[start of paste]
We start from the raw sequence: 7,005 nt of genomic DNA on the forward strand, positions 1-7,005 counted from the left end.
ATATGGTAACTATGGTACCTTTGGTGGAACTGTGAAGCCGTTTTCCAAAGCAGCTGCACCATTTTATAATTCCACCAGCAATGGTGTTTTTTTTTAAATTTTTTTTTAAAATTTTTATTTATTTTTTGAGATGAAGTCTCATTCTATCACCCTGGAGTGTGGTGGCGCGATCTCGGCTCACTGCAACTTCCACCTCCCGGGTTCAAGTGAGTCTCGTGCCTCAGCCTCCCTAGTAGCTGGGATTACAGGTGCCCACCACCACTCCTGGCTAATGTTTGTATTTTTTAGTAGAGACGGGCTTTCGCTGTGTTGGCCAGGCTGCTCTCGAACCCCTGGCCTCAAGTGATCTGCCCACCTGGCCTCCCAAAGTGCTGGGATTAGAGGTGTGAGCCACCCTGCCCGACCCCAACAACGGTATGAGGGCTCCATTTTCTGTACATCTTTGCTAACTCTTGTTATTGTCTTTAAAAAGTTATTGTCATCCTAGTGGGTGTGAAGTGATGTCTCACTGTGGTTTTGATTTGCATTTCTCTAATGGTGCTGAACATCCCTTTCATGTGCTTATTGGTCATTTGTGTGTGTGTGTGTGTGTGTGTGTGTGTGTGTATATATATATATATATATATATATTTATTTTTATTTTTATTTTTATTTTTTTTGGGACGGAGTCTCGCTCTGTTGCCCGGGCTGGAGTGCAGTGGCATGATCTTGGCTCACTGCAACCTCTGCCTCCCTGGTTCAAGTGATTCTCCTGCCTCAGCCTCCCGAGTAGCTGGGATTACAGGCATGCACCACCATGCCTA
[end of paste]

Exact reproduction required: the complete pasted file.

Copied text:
We start from the raw sequence: 7,005 nt of genomic DNA on the forward strand, positions 1-7,005 counted from the left end.
ATATGGTAACTATGGTACCTTTGGTGGAACTGTGAAGCCGTTTTCCAAAGCAGCTGCACCATTTTATAATTCCACCAGCAATGGTGTTTTTTTTTAAATTTTTTTTTAAAATTTTTATTTATTTTTTGAGATGAAGTCTCATTCTATCACCCTGGAGTGTGGTGGCGCGATCTCGGCTCACTGCAACTTCCACCTCCCGGGTTCAAGTGAGTCTCGTGCCTCAGCCTCCCTAGTAGCTGGGATTACAGGTGCCCACCACCACTCCTGGCTAATGTTTGTATTTTTTAGTAGAGACGGGCTTTCGCTGTGTTGGCCAGGCTGCTCTCGAACCCCTGGCCTCAAGTGATCTGCCCACCTGGCCTCCCAAAGTGCTGGGATTAGAGGTGTGAGCCACCCTGCCCGACCCCAACAACGGTATGAGGGCTCCATTTTCTGTACATCTTTGCTAACTCTTGTTATTGTCTTTAAAAAGTTATTGTCATCCTAGTGGGTGTGAAGTGATGTCTCACTGTGGTTTTGATTTGCATTTCTCTAATGGTGCTGAACATCCCTTTCATGTGCTTATTGGTCATTTGTGTGTGTGTGTGTGTGTGTGTGTGTGTGTGTATATATATATATATATATATATATTTATTTTTATTTTTATTTTTATTTTTTTTGGGACGGAGTCTCGCTCTGTTGCCCGGGCTGGAGTGCAGTGGCATGATCTTGGCTCACTGCAACCTCTGCCTCCCTGGTTCAAGTGATTCTCCTGCCTCAGCCTCCCGAGTAGCTGGGATTACAGGCATGCACCACCATGCCTA